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Hepatic Positron Emission Tomography: Applications in Metabolism, Haemodynamics and Cancer

Turku PET Centre, Turku University Hospital, 20520 Turku, Finland
Turku PET Centre, University of Turku, 20520 Turku, Finland
Institute of Clinical Physiology, National Research Council (CNR), 56124 Pisa, Italy
Department of Endocrinology, Turku University Hospital, 20520 Turku, Finland
Author to whom correspondence should be addressed.
Metabolites 2022, 12(4), 321;
Received: 1 March 2022 / Revised: 29 March 2022 / Accepted: 31 March 2022 / Published: 2 April 2022
(This article belongs to the Special Issue The Application of Imaging Technology in Studying Liver Metabolism)


Evaluating in vivo the metabolic rates of the human liver has been a challenge due to its unique perfusion system. Positron emission tomography (PET) represents the current gold standard for assessing non-invasively tissue metabolic rates in vivo. Here, we review the existing literature on the assessment of hepatic metabolism, haemodynamics and cancer with PET. The tracer mainly used in metabolic studies has been [18F]2-fluoro-2-deoxy-D-glucose (18F-FDG). Its application not only enables the evaluation of hepatic glucose uptake in a variety of metabolic conditions and interventions, but based on the kinetics of 18F-FDG, endogenous glucose production can also be assessed. 14(R,S)-[18F]fluoro-6-thia-Heptadecanoic acid (18F-FTHA), 11C-Palmitate and 11C-Acetate have also been applied for the assessment of hepatic fatty acid uptake rates (18F-FTHA and 11C-Palmitate) and blood flow and oxidation (11C-Acetate). Oxygen-15 labelled water (15O-H2O) has been used for the quantification of hepatic perfusion. 18F-FDG is also the most common tracer used for hepatic cancer diagnostics, whereas 11C-Acetate has also shown some promising applications in imaging liver malignancies. The modelling approaches used to analyse PET data and also the challenges in utilizing PET in the assessment of hepatic metabolism are presented.

1. Introduction

1.1. Hepatic Physiology

The liver receives ~29% of cardiac output, and it has a unique perfusion system receiving blood from the portal vein and the hepatic artery. The portal vein provides approximately 75% of the liver’s blood supply, whereas the hepatic artery contributes the remaining 25% [1]. The hepatic artery branches off the celiac trunk, which is the first major branch of the abdominal aorta [2] and provides highly oxygenated blood to the liver. The portal vein provides partially oxygenated blood to the liver [3], and nutrients absorbed from the gut pass first through the portal vein before being released to systemic circulation from the hepatic vein (Figure 1). The portal vein drains through the gastrointestinal tract, spleen and pancreas and is formed through a confluence of the superior and inferior mesenteric veins, splenic veins, pancreatic vein, and left and right gastric veins.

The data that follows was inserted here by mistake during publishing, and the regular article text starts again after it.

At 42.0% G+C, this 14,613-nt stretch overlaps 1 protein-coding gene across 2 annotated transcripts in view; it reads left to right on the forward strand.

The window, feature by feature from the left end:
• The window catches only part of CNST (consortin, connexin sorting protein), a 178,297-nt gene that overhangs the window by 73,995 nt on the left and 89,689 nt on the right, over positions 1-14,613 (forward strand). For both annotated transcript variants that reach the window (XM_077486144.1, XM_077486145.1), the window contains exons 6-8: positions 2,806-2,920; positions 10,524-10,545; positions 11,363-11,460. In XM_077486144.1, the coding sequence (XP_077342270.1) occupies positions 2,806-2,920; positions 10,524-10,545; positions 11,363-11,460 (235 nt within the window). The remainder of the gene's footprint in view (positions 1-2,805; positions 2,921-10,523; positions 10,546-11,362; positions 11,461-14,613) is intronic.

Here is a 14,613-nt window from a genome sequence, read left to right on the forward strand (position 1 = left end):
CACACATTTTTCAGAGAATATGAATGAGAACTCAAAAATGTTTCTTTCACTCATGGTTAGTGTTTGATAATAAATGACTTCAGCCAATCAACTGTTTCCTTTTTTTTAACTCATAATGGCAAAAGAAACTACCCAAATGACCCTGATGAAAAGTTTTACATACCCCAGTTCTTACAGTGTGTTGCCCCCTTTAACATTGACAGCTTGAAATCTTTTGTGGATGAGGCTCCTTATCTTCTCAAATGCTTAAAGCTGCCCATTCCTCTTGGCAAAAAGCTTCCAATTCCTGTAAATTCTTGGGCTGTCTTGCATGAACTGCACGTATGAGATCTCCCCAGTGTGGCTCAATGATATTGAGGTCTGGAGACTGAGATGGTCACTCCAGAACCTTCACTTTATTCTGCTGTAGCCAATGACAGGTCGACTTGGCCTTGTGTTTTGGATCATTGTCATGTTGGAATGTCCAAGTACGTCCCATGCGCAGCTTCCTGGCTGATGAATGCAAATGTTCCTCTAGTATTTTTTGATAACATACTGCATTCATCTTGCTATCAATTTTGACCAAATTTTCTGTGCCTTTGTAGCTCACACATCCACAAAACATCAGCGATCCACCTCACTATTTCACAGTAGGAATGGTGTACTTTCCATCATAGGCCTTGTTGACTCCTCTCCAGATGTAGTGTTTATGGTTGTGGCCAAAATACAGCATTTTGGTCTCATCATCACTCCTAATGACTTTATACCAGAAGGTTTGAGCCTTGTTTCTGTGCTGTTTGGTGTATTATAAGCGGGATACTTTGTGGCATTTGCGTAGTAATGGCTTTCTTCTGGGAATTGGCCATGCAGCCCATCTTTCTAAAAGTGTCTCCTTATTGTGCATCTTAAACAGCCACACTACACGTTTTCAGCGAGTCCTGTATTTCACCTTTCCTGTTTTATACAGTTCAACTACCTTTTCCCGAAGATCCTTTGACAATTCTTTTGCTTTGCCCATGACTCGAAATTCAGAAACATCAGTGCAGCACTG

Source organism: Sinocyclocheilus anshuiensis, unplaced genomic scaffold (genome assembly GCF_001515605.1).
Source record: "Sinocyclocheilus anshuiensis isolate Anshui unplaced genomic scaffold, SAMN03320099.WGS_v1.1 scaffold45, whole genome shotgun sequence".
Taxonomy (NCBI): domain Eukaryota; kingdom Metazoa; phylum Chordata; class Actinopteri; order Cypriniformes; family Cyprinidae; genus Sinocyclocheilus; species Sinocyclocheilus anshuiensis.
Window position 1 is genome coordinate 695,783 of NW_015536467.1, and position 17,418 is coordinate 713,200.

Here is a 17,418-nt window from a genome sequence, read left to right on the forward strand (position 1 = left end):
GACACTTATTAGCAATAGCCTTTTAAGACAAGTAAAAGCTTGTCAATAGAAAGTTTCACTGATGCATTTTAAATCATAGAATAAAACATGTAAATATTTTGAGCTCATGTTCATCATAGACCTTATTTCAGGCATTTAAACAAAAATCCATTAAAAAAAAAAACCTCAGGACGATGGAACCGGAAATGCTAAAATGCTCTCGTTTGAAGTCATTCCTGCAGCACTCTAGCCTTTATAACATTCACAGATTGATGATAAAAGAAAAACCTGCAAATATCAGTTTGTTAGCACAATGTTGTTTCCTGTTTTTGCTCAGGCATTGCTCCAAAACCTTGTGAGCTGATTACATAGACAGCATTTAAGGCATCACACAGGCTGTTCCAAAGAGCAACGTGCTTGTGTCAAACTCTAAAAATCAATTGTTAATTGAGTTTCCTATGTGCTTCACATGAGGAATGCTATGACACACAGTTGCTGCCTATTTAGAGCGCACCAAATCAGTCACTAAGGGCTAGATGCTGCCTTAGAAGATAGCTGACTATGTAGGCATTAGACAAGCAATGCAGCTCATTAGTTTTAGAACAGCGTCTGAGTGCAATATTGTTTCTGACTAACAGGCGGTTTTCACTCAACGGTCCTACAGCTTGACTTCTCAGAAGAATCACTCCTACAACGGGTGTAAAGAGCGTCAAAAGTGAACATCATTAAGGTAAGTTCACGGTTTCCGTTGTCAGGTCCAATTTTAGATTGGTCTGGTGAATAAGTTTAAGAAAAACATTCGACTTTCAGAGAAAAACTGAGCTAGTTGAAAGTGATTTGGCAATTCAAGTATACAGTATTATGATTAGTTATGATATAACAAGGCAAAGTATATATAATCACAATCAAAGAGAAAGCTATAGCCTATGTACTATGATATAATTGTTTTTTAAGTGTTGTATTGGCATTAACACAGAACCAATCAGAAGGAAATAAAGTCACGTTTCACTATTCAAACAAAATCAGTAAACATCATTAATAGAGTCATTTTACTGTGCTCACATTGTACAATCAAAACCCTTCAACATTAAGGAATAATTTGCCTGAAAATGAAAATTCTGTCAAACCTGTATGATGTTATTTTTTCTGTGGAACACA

Blood flow through the splanchnic area increases after a meal to distribute the ingested nutrients [6,7] and to compensate for meal-induced increased oxygen use by the splanchnic organs [8]. Portal venules and hepatic arterioles provide blood supply throughout the liver parenchyma and are interconnected into liver sinusoids by anastomoses where arterial and portal blood mix [9]. The microstructure of the liver consists of small, generally hexagonal lobules of ~1 mm diameter in humans (Figure 1B). These lobules are perfused by a portal triad at each corner and a hepatic vein at the centre of the lobule, which are connected by the highly fenestrated sinusoids. The portal triad consists of a portal venule, hepatic arteriole, and bile ductule (Figure 1D). This anatomical architecture is accompanied by functional zonation (Figure 1C). The periportal hepatocytes close to a portal triad are active in gluconeogenesis, amino acid catabolism and urea synthesis, whilst the pericentral hepatocytes with lower oxygen supply have active glycolysis, branched-chain amino acid catabolism and glutamine synthesis [10,11,12]. Some functions such as glycogenesis are more uniformly performed across the lobules [11,13]. Fatty acid oxidation has been generally thought to occur mainly in periportal hepatocytes and fatty acid synthesis in pericentral cells; however, the zonation of these processes seems to be flexible depending on the metabolic state [11,14]. Detailed inspection of fatty acid oxidation in murines has revealed the periportal zone to be the main site for mitochondrial β-oxidation and pericentral zone for peroxisomal β-oxidation [12,15]. Change in hepatocyte oxygen supply is a likely driver of the functional zonation across the liver acinus [16]: The hepatic artery partial oxygen pressure (PaO2) is ~95 mmHg, whilst PaO2 in the portal vein is ~50–55 mmHg, and the hepatic vein is 30–40 mmHg [3,17], whereas in vivo measured liver tissue PaO2 is ~30–55 mmHg [18,19,20]. In addition, the Wnt/catenin, Hedgehog [21], and glucagon signalling [22] have been shown to contribute to the liver’s functional zonation.
The liver represents the major metabolic hub of the human body. In the postprandial state, when there is no need for additional carbohydrates, the liver stores glucose as glycogen or converts it to lipids, whereas in the postabsorptive state, the liver contributes to endogenous glucose production through glycogenolysis and gluconeogenesis and oxidises fatty acids to produce ketone bodies that are used as metabolic fuels in extrahepatic tissues comprising the brain [23]. Liver fatty acid oxidation is high in the fasted state [24,25], whereas fatty acid oxidation declines considerably after a mixed meal/presence of hyperglycaemia [26,27,28]. This, together with knowledge that splanchnic area oxygen consumption increases after a mixed meal [29], means that the oxidations of lactate, amino acids and glucose are preferred in the postprandial state [30]. The liver takes up approximately 25–40% of an oral glucose load [31]. Seventeen to nineteen percent (17–19%) of an oral glucose load has been found to be incorporated to liver glycogen, of which 50–70% is formed via the direct pathway and the rest from cycling through 3-carbon precursors [32,33,34,35]. At the postabsorptive state, the liver produces about 80% of the glucose that appears in the circulation [36]. When the liver’s glycogen stores are full, glycogenolysis is the main contributor to the liver’s glucose production, whereas the relative contribution of gluconeogenesis increases when glycogen stores are used during fasting until glycogen stores are depleted, and about 100% of glucose production comes from gluconeogenesis [37,38,39,40].